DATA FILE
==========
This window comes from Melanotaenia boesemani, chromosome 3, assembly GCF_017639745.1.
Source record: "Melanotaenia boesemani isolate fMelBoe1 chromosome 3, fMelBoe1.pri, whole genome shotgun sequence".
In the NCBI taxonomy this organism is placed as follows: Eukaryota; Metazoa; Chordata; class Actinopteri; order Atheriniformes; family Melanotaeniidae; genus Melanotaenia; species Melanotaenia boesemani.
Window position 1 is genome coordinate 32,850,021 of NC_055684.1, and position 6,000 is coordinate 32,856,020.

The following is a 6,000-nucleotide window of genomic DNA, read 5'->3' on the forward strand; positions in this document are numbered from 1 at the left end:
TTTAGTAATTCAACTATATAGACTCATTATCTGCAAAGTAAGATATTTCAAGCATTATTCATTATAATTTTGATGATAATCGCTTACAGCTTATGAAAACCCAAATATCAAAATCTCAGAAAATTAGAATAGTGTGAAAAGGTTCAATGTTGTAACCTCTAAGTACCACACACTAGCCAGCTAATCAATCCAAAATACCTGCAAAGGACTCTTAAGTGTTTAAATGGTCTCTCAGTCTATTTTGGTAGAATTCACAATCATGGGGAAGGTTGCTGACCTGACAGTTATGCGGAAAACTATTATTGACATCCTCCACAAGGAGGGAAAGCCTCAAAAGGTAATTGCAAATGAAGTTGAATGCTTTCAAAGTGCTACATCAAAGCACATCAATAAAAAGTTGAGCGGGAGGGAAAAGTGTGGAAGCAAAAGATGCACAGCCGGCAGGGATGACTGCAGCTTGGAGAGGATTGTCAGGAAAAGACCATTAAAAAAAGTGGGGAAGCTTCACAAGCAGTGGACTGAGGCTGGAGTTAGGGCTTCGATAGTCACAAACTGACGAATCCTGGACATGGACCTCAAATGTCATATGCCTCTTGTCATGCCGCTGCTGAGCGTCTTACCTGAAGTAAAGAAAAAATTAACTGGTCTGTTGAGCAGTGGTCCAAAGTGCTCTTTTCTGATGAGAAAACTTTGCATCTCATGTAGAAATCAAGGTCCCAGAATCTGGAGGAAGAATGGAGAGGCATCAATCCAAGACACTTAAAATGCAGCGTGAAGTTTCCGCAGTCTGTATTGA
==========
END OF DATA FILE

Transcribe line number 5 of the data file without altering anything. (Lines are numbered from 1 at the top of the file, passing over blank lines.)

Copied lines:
The following is a 6,000-nucleotide window of genomic DNA, read 5'->3' on the forward strand; positions in this document are numbered from 1 at the left end: